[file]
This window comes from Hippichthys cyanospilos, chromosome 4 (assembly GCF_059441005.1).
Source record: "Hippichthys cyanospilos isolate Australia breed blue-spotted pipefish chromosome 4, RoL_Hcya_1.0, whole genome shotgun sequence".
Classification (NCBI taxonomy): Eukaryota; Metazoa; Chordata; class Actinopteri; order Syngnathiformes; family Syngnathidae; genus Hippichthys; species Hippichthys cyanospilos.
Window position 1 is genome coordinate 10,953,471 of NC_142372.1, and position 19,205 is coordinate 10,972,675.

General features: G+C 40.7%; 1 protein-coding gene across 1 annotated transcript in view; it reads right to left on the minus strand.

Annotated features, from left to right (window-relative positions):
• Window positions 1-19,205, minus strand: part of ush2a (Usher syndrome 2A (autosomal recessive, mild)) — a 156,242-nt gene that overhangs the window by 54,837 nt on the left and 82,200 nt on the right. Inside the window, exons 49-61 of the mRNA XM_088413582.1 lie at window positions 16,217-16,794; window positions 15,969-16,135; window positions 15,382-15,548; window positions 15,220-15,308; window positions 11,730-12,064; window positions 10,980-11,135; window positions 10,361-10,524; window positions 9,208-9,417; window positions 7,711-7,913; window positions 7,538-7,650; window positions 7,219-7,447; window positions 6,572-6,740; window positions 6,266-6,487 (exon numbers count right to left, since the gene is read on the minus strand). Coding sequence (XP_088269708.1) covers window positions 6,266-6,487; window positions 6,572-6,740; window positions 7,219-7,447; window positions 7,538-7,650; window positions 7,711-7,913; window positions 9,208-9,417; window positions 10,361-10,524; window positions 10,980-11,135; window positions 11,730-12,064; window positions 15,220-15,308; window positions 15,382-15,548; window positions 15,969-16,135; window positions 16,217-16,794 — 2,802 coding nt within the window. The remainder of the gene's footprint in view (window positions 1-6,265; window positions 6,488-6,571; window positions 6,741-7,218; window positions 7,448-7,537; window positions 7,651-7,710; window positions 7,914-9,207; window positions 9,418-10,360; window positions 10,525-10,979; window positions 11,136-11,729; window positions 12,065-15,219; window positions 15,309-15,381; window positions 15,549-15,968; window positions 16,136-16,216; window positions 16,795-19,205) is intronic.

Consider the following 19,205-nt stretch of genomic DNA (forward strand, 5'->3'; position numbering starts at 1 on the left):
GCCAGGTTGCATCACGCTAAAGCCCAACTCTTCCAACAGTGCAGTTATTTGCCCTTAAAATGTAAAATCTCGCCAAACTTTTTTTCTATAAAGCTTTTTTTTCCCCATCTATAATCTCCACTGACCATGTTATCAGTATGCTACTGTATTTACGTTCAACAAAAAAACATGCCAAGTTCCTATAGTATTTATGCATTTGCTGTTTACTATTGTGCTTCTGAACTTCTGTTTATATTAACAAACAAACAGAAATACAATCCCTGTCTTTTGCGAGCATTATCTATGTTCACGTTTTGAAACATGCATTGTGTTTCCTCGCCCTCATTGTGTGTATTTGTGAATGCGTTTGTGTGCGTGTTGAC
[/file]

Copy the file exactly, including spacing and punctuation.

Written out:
This window comes from Hippichthys cyanospilos, chromosome 4 (assembly GCF_059441005.1).
Source record: "Hippichthys cyanospilos isolate Australia breed blue-spotted pipefish chromosome 4, RoL_Hcya_1.0, whole genome shotgun sequence".
Classification (NCBI taxonomy): Eukaryota; Metazoa; Chordata; class Actinopteri; order Syngnathiformes; family Syngnathidae; genus Hippichthys; species Hippichthys cyanospilos.
Window position 1 is genome coordinate 10,953,471 of NC_142372.1, and position 19,205 is coordinate 10,972,675.

General features: G+C 40.7%; 1 protein-coding gene across 1 annotated transcript in view; it reads right to left on the minus strand.

Annotated features, from left to right (window-relative positions):
• Window positions 1-19,205, minus strand: part of ush2a (Usher syndrome 2A (autosomal recessive, mild)) — a 156,242-nt gene that overhangs the window by 54,837 nt on the left and 82,200 nt on the right. Inside the window, exons 49-61 of the mRNA XM_088413582.1 lie at window positions 16,217-16,794; window positions 15,969-16,135; window positions 15,382-15,548; window positions 15,220-15,308; window positions 11,730-12,064; window positions 10,980-11,135; window positions 10,361-10,524; window positions 9,208-9,417; window positions 7,711-7,913; window positions 7,538-7,650; window positions 7,219-7,447; window positions 6,572-6,740; window positions 6,266-6,487 (exon numbers count right to left, since the gene is read on the minus strand). Coding sequence (XP_088269708.1) covers window positions 6,266-6,487; window positions 6,572-6,740; window positions 7,219-7,447; window positions 7,538-7,650; window positions 7,711-7,913; window positions 9,208-9,417; window positions 10,361-10,524; window positions 10,980-11,135; window positions 11,730-12,064; window positions 15,220-15,308; window positions 15,382-15,548; window positions 15,969-16,135; window positions 16,217-16,794 — 2,802 coding nt within the window. The remainder of the gene's footprint in view (window positions 1-6,265; window positions 6,488-6,571; window positions 6,741-7,218; window positions 7,448-7,537; window positions 7,651-7,710; window positions 7,914-9,207; window positions 9,418-10,360; window positions 10,525-10,979; window positions 11,136-11,729; window positions 12,065-15,219; window positions 15,309-15,381; window positions 15,549-15,968; window positions 16,136-16,216; window positions 16,795-19,205) is intronic.

Consider the following 19,205-nt stretch of genomic DNA (forward strand, 5'->3'; position numbering starts at 1 on the left):
GCCAGGTTGCATCACGCTAAAGCCCAACTCTTCCAACAGTGCAGTTATTTGCCCTTAAAATGTAAAATCTCGCCAAACTTTTTTTCTATAAAGCTTTTTTTTCCCCATCTATAATCTCCACTGACCATGTTATCAGTATGCTACTGTATTTACGTTCAACAAAAAAACATGCCAAGTTCCTATAGTATTTATGCATTTGCTGTTTACTATTGTGCTTCTGAACTTCTGTTTATATTAACAAACAAACAGAAATACAATCCCTGTCTTTTGCGAGCATTATCTATGTTCACGTTTTGAAACATGCATTGTGTTTCCTCGCCCTCATTGTGTGTATTTGTGAATGCGTTTGTGTGCGTGTTGAC